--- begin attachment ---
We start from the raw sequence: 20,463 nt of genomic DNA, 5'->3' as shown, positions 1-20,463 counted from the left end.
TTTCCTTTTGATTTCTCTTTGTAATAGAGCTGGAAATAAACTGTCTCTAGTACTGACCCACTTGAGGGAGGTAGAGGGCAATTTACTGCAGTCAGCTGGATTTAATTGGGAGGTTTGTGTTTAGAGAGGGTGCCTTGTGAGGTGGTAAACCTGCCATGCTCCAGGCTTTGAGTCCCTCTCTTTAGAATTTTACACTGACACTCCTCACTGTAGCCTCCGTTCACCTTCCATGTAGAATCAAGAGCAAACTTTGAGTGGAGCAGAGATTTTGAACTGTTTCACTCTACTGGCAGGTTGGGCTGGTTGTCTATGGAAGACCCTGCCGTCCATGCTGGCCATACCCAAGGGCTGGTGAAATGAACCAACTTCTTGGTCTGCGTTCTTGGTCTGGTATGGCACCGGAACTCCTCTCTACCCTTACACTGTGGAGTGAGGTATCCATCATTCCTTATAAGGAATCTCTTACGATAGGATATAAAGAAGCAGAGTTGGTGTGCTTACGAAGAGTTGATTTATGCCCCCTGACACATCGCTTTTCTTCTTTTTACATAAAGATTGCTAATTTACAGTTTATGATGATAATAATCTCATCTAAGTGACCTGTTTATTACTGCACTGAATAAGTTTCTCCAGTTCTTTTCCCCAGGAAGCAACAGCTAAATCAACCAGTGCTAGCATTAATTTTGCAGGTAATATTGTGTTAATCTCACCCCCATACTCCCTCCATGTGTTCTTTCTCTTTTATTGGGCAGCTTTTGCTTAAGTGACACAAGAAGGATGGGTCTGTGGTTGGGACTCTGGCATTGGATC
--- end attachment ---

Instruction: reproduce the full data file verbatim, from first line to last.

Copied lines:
We start from the raw sequence: 20,463 nt of genomic DNA, 5'->3' as shown, positions 1-20,463 counted from the left end.
TTTCCTTTTGATTTCTCTTTGTAATAGAGCTGGAAATAAACTGTCTCTAGTACTGACCCACTTGAGGGAGGTAGAGGGCAATTTACTGCAGTCAGCTGGATTTAATTGGGAGGTTTGTGTTTAGAGAGGGTGCCTTGTGAGGTGGTAAACCTGCCATGCTCCAGGCTTTGAGTCCCTCTCTTTAGAATTTTACACTGACACTCCTCACTGTAGCCTCCGTTCACCTTCCATGTAGAATCAAGAGCAAACTTTGAGTGGAGCAGAGATTTTGAACTGTTTCACTCTACTGGCAGGTTGGGCTGGTTGTCTATGGAAGACCCTGCCGTCCATGCTGGCCATACCCAAGGGCTGGTGAAATGAACCAACTTCTTGGTCTGCGTTCTTGGTCTGGTATGGCACCGGAACTCCTCTCTACCCTTACACTGTGGAGTGAGGTATCCATCATTCCTTATAAGGAATCTCTTACGATAGGATATAAAGAAGCAGAGTTGGTGTGCTTACGAAGAGTTGATTTATGCCCCCTGACACATCGCTTTTCTTCTTTTTACATAAAGATTGCTAATTTACAGTTTATGATGATAATAATCTCATCTAAGTGACCTGTTTATTACTGCACTGAATAAGTTTCTCCAGTTCTTTTCCCCAGGAAGCAACAGCTAAATCAACCAGTGCTAGCATTAATTTTGCAGGTAATATTGTGTTAATCTCACCCCCATACTCCCTCCATGTGTTCTTTCTCTTTTATTGGGCAGCTTTTGCTTAAGTGACACAAGAAGGATGGGTCTGTGGTTGGGACTCTGGCATTGGATC